As a small or midsized business owner, you may find that your operations management is in need of an overhaul. The following are three signs that may indicate that your business operations strategy may need some attention.
1. No Business Plan
A business plan is an essential component to your company's success. Without it, you risk a lack of strategic focus and direction, and your overall small business operations management practices will suffer.
Be sure to set out what you want to accomplish right from the start. This will require all key members of your business to sit down and discuss desired objectives. It's important to note that these objectives should be measurable, attainable and timely. For example, if the overall goal for your business is to become the market leader, then one of your objectives can be to increase market share by five percent over the next three months. Once your objectives are determined, you can start to devise a strategic road map toward your goal.
2. Too Much Time Spent on Noncore Activities
Small business operations management involves an understanding of core and noncore activities. Core activities are strategic tasks that are critical to the success of your business. Noncore activities, such as office maintenance, often do not add significant value to your business but are time-consuming. Although both activities are important, your core activities are what will make your business profitable.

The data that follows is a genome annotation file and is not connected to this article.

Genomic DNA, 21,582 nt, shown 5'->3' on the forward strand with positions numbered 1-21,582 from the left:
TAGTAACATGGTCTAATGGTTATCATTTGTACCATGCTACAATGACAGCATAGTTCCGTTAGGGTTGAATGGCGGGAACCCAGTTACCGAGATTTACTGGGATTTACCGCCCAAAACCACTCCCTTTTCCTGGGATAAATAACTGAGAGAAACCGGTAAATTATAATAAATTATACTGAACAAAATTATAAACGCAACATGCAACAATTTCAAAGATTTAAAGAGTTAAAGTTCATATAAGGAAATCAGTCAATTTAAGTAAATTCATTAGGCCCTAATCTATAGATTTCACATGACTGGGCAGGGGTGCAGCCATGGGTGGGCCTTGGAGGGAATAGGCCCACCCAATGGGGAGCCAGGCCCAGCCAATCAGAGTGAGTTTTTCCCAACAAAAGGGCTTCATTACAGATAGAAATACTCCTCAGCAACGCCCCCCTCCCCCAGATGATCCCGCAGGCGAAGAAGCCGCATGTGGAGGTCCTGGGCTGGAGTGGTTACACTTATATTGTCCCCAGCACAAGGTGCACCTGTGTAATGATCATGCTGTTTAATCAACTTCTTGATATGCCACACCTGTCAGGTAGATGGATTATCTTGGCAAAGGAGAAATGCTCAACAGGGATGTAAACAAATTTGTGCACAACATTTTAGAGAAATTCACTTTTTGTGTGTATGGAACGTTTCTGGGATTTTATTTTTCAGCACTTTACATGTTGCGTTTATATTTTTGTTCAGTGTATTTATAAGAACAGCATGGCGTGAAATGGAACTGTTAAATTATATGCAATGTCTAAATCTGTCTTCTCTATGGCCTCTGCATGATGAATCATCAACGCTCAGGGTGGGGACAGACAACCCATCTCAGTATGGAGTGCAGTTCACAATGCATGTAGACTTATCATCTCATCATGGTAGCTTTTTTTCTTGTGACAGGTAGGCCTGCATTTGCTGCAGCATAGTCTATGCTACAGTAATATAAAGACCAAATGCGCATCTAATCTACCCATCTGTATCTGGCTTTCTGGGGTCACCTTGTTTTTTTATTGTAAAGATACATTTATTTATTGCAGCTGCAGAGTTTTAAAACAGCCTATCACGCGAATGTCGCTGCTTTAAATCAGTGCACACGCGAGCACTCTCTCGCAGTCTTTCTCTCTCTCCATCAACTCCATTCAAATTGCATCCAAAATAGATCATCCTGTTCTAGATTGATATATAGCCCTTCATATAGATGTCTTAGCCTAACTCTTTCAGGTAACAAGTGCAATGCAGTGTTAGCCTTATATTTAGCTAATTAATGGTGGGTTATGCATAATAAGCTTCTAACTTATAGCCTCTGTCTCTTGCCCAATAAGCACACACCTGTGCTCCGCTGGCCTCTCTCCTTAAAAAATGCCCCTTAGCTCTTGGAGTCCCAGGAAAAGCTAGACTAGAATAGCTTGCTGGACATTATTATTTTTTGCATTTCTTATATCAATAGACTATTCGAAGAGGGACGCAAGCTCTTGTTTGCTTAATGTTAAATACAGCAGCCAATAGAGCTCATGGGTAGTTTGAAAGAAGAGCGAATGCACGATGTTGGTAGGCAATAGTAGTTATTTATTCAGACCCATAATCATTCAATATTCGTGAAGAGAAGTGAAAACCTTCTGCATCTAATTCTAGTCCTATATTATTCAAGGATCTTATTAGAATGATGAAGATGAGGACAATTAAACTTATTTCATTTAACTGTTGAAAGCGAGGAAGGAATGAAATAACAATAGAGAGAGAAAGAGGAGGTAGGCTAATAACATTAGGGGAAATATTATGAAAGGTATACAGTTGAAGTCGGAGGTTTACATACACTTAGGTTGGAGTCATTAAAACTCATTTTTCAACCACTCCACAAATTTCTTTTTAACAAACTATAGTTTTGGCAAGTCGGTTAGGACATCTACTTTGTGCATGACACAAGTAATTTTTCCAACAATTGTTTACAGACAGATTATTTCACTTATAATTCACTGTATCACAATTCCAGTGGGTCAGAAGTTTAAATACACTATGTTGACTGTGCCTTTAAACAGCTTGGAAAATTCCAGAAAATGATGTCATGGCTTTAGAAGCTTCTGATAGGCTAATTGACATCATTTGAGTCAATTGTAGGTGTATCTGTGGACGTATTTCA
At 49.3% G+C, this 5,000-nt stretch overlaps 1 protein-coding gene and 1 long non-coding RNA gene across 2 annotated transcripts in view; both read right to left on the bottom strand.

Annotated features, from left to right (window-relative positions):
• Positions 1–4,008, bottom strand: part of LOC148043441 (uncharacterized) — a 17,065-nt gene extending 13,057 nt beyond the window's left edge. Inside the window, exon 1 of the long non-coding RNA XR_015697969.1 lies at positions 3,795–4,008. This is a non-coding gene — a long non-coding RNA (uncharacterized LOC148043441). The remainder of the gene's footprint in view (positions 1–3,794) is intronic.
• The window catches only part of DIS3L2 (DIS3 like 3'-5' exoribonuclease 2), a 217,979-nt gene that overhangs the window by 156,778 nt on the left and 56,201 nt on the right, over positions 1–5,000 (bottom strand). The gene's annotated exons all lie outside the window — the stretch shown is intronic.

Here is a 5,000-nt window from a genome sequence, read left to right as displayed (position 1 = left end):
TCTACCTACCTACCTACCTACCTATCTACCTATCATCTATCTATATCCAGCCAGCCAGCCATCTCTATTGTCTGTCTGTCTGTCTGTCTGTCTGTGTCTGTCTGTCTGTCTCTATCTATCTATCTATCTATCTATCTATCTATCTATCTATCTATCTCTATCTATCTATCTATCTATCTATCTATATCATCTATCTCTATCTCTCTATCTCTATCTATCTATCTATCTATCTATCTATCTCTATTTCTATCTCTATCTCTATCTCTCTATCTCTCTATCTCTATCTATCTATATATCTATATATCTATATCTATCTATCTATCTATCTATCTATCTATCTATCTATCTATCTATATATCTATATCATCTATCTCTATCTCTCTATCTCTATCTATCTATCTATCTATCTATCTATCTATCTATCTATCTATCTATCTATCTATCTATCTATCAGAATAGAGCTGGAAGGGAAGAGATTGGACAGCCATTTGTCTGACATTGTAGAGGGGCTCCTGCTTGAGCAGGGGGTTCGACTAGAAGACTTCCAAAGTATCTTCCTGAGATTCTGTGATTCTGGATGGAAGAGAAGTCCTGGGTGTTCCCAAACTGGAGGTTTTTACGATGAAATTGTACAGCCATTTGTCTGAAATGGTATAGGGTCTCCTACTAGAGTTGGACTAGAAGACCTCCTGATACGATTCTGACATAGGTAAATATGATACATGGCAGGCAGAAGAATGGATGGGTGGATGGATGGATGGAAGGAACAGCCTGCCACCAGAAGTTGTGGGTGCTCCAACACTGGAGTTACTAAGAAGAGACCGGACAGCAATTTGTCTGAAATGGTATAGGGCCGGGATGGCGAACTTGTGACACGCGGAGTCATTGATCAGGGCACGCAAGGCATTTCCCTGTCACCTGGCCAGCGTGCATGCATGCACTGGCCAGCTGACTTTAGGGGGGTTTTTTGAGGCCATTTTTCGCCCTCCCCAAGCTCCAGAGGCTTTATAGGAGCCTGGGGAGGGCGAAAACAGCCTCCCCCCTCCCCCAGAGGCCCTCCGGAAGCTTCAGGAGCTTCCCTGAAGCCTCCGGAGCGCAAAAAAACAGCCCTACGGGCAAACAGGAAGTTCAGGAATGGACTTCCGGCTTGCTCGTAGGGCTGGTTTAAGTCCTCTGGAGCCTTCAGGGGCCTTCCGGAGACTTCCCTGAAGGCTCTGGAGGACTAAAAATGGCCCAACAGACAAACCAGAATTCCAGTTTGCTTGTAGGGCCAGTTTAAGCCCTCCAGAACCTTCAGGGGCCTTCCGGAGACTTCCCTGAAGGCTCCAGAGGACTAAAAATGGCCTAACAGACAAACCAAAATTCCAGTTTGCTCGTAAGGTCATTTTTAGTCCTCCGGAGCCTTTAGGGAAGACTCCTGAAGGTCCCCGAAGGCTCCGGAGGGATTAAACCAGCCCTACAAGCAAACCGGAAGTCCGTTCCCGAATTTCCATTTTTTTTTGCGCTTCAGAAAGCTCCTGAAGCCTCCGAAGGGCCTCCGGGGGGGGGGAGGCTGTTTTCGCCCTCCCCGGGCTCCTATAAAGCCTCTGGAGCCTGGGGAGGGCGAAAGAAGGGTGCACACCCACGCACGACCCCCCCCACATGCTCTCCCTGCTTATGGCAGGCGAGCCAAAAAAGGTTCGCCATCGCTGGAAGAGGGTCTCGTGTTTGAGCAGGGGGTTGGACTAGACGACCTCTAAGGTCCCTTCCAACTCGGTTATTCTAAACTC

Hiring an office manager can help your business manage noncore activities more effectively and allow time for you to focus on the essential activities and integral tasks that can help your business grow.
3. Poor Customer Relationships
Even if you have a solid business plan and spend adequate time on core activities, without proper attention to your customers, you may be putting your business at risk. Proper customer engagement is necessary to promote an exemplary customer experience.
According to a Tonago study featured in Entrepreneur, "81 percent of customers are willing to pay for a high-quality customer experience." One of your goals should be to learn how to engage your customers and, in turn, increase customer loyalty. Certain incentives can help your business earn customer loyalty, such as administering a rewards program for repeat visits or purchases. You can also measure the general success of your customer service efforts by administering customer surveys. The feedback from the surveys will give you an idea of where the business is doing well and on what it can improve.
There may come a day where you find your small business operations management is in need of fine-tuning. By watching out for these three problem areas, you will be better equipped to implement solutions that can help you reach your intended goals and deal with other operational issues that lie ahead.
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